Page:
-       Tenants without a private residential tenancy (those that started prior to 1st December 2017 and have not been subsequently converted to a private residential tenancy) are protected from rental increases.

-       If your tenant has a private residential tenancy, you are allowed to increase their rent once during every twelve-month period. However, you must first give them three months’ notice using a formal Rent Increase Notice. The tenant then has 21 days from receiving the notice to refer the proposed increase to the rent officer. The rent officer will respond by issuing a provisional order for the amount by which you can increase the rent although the tenant then has a further 14 days to request a reconsideration of the provisional order.

-       If you are a registered social landlord, you must consult with your tenants about any proposed rent increase, take their views into account and then give them a minimum of four weeks’ notice before allowing the increase to take effect.

-       If the property you are renting out is in a rent pressure zone you must check how much this limits rent increases.


Q3: I know that if I want to end a tenancy, I must do so in the way prescribed by law. However, how has the pandemic affected this?

A: Go to Gov.scot to read the most up-to-date guidance for landlords and letting agents. It explains the effects of emergency legislation that temporarily extends the notice periods landlords must give to tenants. In the majority of cases, minimum notice periods now stand at six months. Certain exceptions to this include situations involving antisocial or criminal behaviour. You should also note that all grounds for eviction from private rental properties are currently discretionary. In a nutshell, this means that although you may have a valid ground to evict a tenant, the First-tier Tribunal for Scotland (Housing and Property Chamber) may still decide that it is unreasonable to issue an eviction order.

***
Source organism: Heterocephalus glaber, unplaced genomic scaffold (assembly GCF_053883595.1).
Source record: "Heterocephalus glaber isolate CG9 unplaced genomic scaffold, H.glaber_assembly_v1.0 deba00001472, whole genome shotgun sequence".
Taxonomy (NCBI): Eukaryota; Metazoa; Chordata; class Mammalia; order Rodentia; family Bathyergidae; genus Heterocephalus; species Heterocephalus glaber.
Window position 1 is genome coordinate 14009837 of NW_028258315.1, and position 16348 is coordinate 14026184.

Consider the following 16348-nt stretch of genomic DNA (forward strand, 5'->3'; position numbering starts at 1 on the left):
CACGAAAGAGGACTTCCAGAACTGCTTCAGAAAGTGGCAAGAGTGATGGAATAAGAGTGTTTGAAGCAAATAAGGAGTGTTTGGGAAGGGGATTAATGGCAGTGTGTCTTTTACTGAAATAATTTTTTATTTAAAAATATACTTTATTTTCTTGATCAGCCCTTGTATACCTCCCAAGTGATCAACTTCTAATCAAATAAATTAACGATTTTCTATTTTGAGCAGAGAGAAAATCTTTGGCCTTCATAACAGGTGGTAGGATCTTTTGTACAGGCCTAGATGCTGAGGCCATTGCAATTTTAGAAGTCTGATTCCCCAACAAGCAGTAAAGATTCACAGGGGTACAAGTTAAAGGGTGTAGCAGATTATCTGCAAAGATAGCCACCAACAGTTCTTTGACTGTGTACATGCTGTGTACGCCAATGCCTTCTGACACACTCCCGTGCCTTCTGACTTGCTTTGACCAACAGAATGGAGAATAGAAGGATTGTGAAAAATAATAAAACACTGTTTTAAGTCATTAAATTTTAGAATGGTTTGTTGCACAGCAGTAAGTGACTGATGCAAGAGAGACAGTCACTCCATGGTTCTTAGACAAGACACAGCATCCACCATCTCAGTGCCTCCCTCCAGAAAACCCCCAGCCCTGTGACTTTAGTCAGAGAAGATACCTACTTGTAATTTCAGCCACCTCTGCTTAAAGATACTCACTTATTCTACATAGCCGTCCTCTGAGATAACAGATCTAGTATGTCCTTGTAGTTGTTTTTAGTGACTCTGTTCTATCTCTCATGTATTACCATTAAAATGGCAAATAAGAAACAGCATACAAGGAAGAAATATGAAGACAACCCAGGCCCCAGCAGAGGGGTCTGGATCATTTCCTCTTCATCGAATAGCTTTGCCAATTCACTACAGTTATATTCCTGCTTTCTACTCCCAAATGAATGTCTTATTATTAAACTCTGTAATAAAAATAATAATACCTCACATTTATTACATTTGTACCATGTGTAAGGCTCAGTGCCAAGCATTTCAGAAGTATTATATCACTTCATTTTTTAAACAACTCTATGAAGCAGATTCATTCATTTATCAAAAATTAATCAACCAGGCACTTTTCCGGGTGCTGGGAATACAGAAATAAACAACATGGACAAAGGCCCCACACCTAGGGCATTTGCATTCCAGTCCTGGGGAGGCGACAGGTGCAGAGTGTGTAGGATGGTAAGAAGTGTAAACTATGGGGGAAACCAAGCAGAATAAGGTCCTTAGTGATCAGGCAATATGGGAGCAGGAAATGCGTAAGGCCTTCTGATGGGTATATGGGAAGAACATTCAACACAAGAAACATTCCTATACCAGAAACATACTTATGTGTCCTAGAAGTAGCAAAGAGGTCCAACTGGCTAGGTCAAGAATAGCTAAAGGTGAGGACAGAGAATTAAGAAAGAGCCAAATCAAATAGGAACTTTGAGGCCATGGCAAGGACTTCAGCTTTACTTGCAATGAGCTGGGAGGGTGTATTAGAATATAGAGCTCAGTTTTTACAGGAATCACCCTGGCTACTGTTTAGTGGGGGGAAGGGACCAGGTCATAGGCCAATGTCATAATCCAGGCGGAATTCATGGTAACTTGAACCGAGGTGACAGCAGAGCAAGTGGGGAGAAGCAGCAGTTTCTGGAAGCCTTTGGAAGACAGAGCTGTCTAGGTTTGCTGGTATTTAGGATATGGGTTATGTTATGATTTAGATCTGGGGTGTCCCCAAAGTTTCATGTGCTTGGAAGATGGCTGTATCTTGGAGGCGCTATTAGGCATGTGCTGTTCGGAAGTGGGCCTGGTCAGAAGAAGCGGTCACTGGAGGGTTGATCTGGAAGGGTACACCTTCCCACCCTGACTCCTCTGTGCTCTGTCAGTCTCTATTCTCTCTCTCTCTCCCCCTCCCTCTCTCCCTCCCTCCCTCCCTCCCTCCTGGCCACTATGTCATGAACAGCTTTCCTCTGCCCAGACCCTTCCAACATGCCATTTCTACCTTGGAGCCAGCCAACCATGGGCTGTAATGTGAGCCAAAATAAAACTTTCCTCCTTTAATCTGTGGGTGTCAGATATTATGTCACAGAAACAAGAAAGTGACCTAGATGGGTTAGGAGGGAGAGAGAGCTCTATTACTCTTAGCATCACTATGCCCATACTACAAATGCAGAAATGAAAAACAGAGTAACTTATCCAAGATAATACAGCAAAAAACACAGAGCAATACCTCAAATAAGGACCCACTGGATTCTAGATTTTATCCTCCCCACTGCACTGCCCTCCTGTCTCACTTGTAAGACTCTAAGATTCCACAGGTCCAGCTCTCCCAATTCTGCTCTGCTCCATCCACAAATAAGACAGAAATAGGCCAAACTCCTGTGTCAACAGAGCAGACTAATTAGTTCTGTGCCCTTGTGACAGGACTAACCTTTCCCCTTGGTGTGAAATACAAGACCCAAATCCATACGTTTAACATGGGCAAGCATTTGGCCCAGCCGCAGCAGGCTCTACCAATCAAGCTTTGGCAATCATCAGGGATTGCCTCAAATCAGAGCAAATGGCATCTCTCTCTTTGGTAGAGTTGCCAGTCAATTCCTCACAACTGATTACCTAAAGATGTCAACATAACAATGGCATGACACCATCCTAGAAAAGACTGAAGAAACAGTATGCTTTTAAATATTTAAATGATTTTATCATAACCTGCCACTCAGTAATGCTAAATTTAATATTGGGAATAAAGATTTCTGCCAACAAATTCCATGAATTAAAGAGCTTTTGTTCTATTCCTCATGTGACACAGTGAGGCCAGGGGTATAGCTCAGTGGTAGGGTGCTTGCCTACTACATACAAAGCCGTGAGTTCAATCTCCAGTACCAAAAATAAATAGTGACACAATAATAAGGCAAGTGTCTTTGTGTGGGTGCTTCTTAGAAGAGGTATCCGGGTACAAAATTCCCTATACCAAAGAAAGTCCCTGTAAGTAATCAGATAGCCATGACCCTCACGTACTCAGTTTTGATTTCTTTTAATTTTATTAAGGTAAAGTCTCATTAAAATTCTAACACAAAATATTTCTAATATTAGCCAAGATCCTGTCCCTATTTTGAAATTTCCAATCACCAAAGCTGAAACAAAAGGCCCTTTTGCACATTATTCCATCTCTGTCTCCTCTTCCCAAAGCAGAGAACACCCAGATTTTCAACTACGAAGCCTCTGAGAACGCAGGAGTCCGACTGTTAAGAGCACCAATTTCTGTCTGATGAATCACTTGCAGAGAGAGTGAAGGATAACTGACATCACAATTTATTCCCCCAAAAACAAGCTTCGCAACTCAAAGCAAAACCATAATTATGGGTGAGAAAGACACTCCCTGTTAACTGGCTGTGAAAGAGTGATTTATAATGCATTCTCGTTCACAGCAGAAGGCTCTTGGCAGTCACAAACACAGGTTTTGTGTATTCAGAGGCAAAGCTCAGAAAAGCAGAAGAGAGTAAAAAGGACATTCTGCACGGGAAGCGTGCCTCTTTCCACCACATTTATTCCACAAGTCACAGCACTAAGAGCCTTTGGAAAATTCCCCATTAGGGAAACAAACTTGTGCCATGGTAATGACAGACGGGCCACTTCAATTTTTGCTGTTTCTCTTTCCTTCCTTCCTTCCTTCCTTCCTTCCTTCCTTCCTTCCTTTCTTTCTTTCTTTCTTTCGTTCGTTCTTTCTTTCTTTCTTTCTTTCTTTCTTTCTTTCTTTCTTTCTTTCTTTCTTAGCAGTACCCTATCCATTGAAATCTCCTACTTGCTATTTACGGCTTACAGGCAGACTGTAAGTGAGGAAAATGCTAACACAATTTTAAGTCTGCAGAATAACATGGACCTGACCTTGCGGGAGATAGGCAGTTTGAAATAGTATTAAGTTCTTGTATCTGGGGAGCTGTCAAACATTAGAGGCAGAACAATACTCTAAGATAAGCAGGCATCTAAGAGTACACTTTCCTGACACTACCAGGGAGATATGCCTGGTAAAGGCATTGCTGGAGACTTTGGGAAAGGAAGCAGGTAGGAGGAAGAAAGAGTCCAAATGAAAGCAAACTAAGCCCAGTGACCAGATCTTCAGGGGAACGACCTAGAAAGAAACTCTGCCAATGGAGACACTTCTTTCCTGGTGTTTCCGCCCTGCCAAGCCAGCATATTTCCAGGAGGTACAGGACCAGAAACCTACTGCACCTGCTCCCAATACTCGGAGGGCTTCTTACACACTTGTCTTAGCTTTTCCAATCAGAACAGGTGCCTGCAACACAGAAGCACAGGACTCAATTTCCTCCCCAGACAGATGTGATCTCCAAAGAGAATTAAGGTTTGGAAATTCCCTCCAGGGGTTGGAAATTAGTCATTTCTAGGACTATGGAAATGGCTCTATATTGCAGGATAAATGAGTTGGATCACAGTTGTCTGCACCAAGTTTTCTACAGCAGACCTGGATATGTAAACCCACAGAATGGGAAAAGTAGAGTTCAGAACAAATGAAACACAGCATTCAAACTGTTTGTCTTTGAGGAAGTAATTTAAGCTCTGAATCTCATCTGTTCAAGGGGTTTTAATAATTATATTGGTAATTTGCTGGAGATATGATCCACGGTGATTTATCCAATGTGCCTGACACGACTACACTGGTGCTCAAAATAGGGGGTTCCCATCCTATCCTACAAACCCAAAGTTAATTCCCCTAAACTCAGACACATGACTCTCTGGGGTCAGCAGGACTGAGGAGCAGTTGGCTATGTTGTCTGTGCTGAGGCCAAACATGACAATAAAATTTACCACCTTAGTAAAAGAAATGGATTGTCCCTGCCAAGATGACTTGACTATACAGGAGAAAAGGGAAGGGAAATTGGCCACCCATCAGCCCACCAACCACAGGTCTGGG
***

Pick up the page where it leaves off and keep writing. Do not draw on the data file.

Q4: I’m nervous about sold property prices. How do I protect my property’s capital value?

A: This is an understandable—and sensible—concern. Even if you’re managing your property primarily to maximise its rental income, at some point you may want to sell it. This means that it’s prudent to keep an eye on its capital value. Hopefully, this figure will appreciate, but, as with most investments, this is not guaranteed. While the wider economic picture plays an important role in your property’s value, so too does keeping it in good repair and suitably decorated. This can be difficult to achieve in a tenanted property although many tenants are happy to accept a little disruption if it is to ensure that their home is properly maintained. Alternatively, some landlords slot the most disruptive (and obviously non-urgent) jobs in between tenancies even though this inevitably means losing some rental income. These periods can also be a good opportunity to ask an estate agent to value the property if you are thinking of selling it in the near future. While tracking activity in the local market and, especially, recent sold property prices can be a useful way of gauging your property’s marketability, there is little substitute for seeking professional advice. An agent with a strong track record of selling to landlords (and perhaps also of managing rental properties) may be particularly well-placed to assist.

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Source: Nethouseprices 19.02.21